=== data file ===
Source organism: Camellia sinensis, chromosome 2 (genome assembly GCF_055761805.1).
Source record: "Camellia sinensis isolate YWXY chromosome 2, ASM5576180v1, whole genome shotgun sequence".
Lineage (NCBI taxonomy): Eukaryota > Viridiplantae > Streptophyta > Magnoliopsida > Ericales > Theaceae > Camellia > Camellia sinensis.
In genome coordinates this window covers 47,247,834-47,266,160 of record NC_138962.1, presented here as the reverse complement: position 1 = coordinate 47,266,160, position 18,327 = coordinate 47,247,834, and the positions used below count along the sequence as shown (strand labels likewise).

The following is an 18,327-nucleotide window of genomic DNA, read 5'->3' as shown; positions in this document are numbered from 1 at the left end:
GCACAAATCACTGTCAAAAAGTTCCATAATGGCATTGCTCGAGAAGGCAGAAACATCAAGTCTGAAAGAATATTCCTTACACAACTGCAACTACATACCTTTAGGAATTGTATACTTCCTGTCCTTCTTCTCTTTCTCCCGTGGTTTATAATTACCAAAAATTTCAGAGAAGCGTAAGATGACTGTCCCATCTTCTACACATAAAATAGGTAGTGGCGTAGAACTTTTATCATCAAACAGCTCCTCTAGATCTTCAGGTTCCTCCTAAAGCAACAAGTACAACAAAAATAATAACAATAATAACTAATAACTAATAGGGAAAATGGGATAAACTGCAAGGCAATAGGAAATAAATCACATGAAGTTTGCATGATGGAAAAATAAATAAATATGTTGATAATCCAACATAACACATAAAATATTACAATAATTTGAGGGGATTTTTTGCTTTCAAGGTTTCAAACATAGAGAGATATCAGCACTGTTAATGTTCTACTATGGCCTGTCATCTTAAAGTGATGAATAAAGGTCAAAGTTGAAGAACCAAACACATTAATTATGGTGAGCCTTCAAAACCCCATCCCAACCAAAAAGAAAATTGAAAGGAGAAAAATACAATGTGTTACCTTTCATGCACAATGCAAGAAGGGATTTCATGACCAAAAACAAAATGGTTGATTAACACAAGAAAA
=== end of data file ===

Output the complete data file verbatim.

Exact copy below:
Source organism: Camellia sinensis, chromosome 2 (genome assembly GCF_055761805.1).
Source record: "Camellia sinensis isolate YWXY chromosome 2, ASM5576180v1, whole genome shotgun sequence".
Lineage (NCBI taxonomy): Eukaryota > Viridiplantae > Streptophyta > Magnoliopsida > Ericales > Theaceae > Camellia > Camellia sinensis.
In genome coordinates this window covers 47,247,834-47,266,160 of record NC_138962.1, presented here as the reverse complement: position 1 = coordinate 47,266,160, position 18,327 = coordinate 47,247,834, and the positions used below count along the sequence as shown (strand labels likewise).

The following is an 18,327-nucleotide window of genomic DNA, read 5'->3' as shown; positions in this document are numbered from 1 at the left end:
GCACAAATCACTGTCAAAAAGTTCCATAATGGCATTGCTCGAGAAGGCAGAAACATCAAGTCTGAAAGAATATTCCTTACACAACTGCAACTACATACCTTTAGGAATTGTATACTTCCTGTCCTTCTTCTCTTTCTCCCGTGGTTTATAATTACCAAAAATTTCAGAGAAGCGTAAGATGACTGTCCCATCTTCTACACATAAAATAGGTAGTGGCGTAGAACTTTTATCATCAAACAGCTCCTCTAGATCTTCAGGTTCCTCCTAAAGCAACAAGTACAACAAAAATAATAACAATAATAACTAATAACTAATAGGGAAAATGGGATAAACTGCAAGGCAATAGGAAATAAATCACATGAAGTTTGCATGATGGAAAAATAAATAAATATGTTGATAATCCAACATAACACATAAAATATTACAATAATTTGAGGGGATTTTTTGCTTTCAAGGTTTCAAACATAGAGAGATATCAGCACTGTTAATGTTCTACTATGGCCTGTCATCTTAAAGTGATGAATAAAGGTCAAAGTTGAAGAACCAAACACATTAATTATGGTGAGCCTTCAAAACCCCATCCCAACCAAAAAGAAAATTGAAAGGAGAAAAATACAATGTGTTACCTTTCATGCACAATGCAAGAAGGGATTTCATGACCAAAAACAAAATGGTTGATTAACACAAGAAAA